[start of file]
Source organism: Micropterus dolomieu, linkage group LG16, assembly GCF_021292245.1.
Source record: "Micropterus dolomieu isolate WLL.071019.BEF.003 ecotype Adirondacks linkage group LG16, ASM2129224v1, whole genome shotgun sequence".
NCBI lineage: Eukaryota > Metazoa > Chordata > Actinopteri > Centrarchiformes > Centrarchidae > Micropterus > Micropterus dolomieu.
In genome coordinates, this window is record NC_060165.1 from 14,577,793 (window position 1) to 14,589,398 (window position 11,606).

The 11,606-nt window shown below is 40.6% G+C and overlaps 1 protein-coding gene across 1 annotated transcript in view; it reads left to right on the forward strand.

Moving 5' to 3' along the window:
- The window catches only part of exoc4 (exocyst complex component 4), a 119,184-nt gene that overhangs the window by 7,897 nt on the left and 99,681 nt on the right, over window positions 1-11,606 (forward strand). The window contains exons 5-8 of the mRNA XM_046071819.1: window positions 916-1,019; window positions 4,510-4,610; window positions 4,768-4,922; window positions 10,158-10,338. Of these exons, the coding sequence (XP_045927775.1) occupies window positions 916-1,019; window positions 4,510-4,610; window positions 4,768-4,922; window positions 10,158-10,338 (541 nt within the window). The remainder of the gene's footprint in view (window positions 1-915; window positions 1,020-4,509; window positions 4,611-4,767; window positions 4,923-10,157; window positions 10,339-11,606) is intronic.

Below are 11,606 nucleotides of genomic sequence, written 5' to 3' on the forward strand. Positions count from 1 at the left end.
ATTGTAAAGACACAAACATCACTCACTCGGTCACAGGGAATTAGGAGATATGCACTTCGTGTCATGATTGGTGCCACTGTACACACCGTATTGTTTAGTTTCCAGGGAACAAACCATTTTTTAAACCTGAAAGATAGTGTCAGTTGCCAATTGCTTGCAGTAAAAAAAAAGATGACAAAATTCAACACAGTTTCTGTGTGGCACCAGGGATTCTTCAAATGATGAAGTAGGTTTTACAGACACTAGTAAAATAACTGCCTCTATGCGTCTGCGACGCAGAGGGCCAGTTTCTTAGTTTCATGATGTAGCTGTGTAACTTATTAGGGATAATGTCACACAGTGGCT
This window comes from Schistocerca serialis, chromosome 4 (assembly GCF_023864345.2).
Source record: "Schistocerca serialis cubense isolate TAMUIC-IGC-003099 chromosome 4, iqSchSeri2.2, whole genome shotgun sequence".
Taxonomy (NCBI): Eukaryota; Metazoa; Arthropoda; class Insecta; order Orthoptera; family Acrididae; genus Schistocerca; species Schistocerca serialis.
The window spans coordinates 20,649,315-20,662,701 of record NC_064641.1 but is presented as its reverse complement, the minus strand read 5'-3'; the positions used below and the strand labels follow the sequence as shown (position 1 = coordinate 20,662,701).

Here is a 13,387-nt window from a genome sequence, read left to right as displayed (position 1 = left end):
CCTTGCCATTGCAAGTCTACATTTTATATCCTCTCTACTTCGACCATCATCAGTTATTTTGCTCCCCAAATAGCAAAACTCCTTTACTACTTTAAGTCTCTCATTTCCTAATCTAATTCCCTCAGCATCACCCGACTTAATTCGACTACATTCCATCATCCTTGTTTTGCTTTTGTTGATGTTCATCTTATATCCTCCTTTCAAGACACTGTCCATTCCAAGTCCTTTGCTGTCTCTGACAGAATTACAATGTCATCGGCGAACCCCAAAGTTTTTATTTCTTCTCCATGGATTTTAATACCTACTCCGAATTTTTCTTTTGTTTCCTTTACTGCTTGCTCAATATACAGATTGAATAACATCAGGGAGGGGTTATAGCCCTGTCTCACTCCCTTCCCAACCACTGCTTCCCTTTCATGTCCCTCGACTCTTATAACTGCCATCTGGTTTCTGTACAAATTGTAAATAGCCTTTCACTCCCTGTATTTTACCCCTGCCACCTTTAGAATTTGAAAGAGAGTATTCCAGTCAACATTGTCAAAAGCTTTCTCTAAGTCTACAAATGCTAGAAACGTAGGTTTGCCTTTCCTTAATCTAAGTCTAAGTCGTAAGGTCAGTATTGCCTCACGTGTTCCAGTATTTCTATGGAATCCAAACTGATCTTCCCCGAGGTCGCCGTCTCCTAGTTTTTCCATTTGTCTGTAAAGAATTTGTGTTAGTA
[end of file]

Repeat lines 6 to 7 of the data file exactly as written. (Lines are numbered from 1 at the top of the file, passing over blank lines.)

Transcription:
Moving 5' to 3' along the window:
- The window catches only part of exoc4 (exocyst complex component 4), a 119,184-nt gene that overhangs the window by 7,897 nt on the left and 99,681 nt on the right, over window positions 1-11,606 (forward strand). The window contains exons 5-8 of the mRNA XM_046071819.1: window positions 916-1,019; window positions 4,510-4,610; window positions 4,768-4,922; window positions 10,158-10,338. Of these exons, the coding sequence (XP_045927775.1) occupies window positions 916-1,019; window positions 4,510-4,610; window positions 4,768-4,922; window positions 10,158-10,338 (541 nt within the window). The remainder of the gene's footprint in view (window positions 1-915; window positions 1,020-4,509; window positions 4,611-4,767; window positions 4,923-10,157; window positions 10,339-11,606) is intronic.